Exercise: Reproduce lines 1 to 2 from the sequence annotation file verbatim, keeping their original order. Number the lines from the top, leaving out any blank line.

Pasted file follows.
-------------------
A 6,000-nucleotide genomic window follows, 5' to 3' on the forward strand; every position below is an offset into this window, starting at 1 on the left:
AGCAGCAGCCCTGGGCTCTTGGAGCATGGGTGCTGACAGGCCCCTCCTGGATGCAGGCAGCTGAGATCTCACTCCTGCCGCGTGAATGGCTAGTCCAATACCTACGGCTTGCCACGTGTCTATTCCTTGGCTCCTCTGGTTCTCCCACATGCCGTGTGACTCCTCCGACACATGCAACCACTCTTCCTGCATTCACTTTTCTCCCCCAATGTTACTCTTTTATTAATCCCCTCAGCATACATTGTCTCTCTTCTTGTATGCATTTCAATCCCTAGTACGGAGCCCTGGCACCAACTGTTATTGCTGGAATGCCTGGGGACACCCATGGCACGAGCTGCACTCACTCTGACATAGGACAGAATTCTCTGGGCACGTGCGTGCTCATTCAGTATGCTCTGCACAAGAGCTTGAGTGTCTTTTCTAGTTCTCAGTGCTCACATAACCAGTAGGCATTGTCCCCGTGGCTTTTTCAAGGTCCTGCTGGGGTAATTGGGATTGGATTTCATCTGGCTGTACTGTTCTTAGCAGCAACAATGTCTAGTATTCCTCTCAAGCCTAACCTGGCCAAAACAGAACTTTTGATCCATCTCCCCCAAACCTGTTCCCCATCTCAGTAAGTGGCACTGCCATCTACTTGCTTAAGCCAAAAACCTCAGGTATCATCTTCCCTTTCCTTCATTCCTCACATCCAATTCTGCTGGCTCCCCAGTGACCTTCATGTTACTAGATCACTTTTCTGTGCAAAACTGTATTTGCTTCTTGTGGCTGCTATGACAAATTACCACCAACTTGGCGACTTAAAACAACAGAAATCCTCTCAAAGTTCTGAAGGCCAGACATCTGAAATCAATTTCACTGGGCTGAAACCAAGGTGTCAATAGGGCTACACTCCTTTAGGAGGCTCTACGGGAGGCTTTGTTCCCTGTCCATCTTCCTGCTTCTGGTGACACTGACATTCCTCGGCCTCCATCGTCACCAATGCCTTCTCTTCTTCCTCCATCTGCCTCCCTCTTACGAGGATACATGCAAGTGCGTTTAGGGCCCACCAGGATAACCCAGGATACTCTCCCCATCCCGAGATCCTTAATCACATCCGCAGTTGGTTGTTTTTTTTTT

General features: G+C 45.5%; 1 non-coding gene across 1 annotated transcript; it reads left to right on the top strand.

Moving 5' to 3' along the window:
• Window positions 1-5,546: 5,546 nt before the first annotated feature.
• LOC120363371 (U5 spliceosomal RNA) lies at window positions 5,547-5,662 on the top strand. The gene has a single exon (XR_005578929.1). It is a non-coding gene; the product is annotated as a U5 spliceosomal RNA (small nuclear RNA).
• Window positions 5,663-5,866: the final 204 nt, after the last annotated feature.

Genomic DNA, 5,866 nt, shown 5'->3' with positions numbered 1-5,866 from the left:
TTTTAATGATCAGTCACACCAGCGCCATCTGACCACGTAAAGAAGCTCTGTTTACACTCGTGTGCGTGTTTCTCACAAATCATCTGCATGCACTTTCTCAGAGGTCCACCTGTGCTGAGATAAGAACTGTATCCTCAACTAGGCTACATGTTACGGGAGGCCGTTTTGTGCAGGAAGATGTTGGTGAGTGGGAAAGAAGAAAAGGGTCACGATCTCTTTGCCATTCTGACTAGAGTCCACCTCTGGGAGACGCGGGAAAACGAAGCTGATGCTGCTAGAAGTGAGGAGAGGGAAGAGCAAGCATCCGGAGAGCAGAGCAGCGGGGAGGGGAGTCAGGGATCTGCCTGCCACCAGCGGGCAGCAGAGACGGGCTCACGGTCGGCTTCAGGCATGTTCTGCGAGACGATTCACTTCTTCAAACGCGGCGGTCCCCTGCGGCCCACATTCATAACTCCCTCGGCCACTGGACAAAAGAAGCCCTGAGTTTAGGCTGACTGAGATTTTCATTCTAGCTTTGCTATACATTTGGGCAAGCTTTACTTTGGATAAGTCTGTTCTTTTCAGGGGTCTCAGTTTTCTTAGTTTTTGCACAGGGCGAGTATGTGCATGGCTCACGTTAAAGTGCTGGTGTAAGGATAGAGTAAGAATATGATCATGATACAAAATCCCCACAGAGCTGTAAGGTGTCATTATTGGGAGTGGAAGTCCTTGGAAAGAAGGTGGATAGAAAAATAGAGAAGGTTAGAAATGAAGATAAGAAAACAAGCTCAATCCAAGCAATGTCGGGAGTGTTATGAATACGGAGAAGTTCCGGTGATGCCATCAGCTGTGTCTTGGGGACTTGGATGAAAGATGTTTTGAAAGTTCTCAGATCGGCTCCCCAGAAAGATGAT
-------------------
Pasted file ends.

A 6,000-nucleotide genomic window follows, 5' to 3' on the forward strand; every position below is an offset into this window, starting at 1 on the left:
AGCAGCAGCCCTGGGCTCTTGGAGCATGGGTGCTGACAGGCCCCTCCTGGATGCAGGCAGCTGAGATCTCACTCCTGCCGCGTGAATGGCTAGTCCAATACCTACGGCTTGCCACGTGTCTATTCCTTGGCTCCTCTGGTTCTCCCACATGCCGTGTGACTCCTCCGACACATGCAACCACTCTTCCTGCATTCACTTTTCTCCCCCAATGTTACTCTTTTATTAATCCCCTCAGCATACATTGTCTCTCTTCTTGTATGCATTTCAATCCCTAGTACGGAGCCCTGGCACCAACTGTTATTGCTGGAATGCCTGGGGACACCCATGGCACGAGCTGCACTCACTCTGACATAGGACAGAATTCTCTGGGCACGTGCGTGCTCATTCAGTATGCTCTGCACAAGAGCTTGAGTGTCTTTTCTAGTTCTCAGTGCTCACATAACCAGTAGGCATTGTCCCCGTGGCTTTTTCAAGGTCCTGCTGGGGTAATTGGGATTGGATTTCATCTGGCTGTACTGTTCTTAGCAGCAACAATGTCTAGTATTCCTCTCAAGCCTAACCTGGCCAAAACAGAACTTTTGATCCATCTCCCCCAAACCTGTTCCCCATCTCAGTAAGTGGCACTGCCATCTACTTGCTTAAGCCAAAAACCTCAGGTATCATCTTCCCTTTCCTTCATTCCTCACATCCAATTCTGCTGGCTCCCCAGTGACCTTCATGTTACTAGATCACTTTTCTGTGCAAAACTGTATTTGCTTCTTGTGGCTGCTATGACAAATTACCACCAACTTGGCGACTTAAAACAACAGAAATCCTCTCAAAGTTCTGAAGGCCAGACATCTGAAATCAATTTCACTGGGCTGAAACCAAGGTGTCAATAGGGCTACACTCCTTTAGGAGGCTCTACGGGAGGCTTTGTTCCCTGTCCATCTTCCTGCTTCTGGTGACACTGACATTCCTCGGCCTCCATCGTCACCAATGCCTTCTCTTCTTCCTCCATCTGCCTCCCTCTTACGAGGATACATGCAAGTGCGTTTAGGGCCCACCAGGATAACCCAGGATACTCTCCCCATCCCGAGATCCTTAATCACATCCGCAGTTGGTTGTTTTTTTTTT